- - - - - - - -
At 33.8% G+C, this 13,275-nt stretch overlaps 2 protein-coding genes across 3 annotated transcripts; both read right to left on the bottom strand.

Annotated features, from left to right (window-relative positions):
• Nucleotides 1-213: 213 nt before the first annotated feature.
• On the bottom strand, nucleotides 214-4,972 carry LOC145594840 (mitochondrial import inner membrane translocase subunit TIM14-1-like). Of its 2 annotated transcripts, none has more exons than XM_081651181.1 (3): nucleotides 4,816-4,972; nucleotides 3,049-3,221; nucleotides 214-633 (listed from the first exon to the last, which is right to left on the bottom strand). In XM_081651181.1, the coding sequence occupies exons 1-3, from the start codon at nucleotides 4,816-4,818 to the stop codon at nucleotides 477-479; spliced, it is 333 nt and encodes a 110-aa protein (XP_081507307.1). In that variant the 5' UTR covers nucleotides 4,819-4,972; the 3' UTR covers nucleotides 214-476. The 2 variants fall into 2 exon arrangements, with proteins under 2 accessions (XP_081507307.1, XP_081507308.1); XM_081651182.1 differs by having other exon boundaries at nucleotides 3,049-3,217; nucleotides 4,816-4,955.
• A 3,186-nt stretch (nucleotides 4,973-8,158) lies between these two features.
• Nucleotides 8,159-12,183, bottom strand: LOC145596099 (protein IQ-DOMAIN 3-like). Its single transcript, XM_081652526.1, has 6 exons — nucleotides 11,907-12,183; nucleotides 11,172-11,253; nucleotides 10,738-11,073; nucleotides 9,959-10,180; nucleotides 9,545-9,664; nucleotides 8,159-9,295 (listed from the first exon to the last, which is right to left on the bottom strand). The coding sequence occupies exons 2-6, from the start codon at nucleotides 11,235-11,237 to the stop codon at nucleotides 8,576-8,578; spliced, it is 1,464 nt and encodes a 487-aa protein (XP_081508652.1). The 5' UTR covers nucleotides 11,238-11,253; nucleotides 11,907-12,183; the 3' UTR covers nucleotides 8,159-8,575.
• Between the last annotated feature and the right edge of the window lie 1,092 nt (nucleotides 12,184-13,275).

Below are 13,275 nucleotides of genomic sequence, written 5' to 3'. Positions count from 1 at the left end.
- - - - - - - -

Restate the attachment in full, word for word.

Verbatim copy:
At 33.8% G+C, this 13,275-nt stretch overlaps 2 protein-coding genes across 3 annotated transcripts; both read right to left on the bottom strand.

Annotated features, from left to right (window-relative positions):
• Nucleotides 1-213: 213 nt before the first annotated feature.
• On the bottom strand, nucleotides 214-4,972 carry LOC145594840 (mitochondrial import inner membrane translocase subunit TIM14-1-like). Of its 2 annotated transcripts, none has more exons than XM_081651181.1 (3): nucleotides 4,816-4,972; nucleotides 3,049-3,221; nucleotides 214-633 (listed from the first exon to the last, which is right to left on the bottom strand). In XM_081651181.1, the coding sequence occupies exons 1-3, from the start codon at nucleotides 4,816-4,818 to the stop codon at nucleotides 477-479; spliced, it is 333 nt and encodes a 110-aa protein (XP_081507307.1). In that variant the 5' UTR covers nucleotides 4,819-4,972; the 3' UTR covers nucleotides 214-476. The 2 variants fall into 2 exon arrangements, with proteins under 2 accessions (XP_081507307.1, XP_081507308.1); XM_081651182.1 differs by having other exon boundaries at nucleotides 3,049-3,217; nucleotides 4,816-4,955.
• A 3,186-nt stretch (nucleotides 4,973-8,158) lies between these two features.
• Nucleotides 8,159-12,183, bottom strand: LOC145596099 (protein IQ-DOMAIN 3-like). Its single transcript, XM_081652526.1, has 6 exons — nucleotides 11,907-12,183; nucleotides 11,172-11,253; nucleotides 10,738-11,073; nucleotides 9,959-10,180; nucleotides 9,545-9,664; nucleotides 8,159-9,295 (listed from the first exon to the last, which is right to left on the bottom strand). The coding sequence occupies exons 2-6, from the start codon at nucleotides 11,235-11,237 to the stop codon at nucleotides 8,576-8,578; spliced, it is 1,464 nt and encodes a 487-aa protein (XP_081508652.1). The 5' UTR covers nucleotides 11,238-11,253; nucleotides 11,907-12,183; the 3' UTR covers nucleotides 8,159-8,575.
• Between the last annotated feature and the right edge of the window lie 1,092 nt (nucleotides 12,184-13,275).

Below are 13,275 nucleotides of genomic sequence, written 5' to 3'. Positions count from 1 at the left end.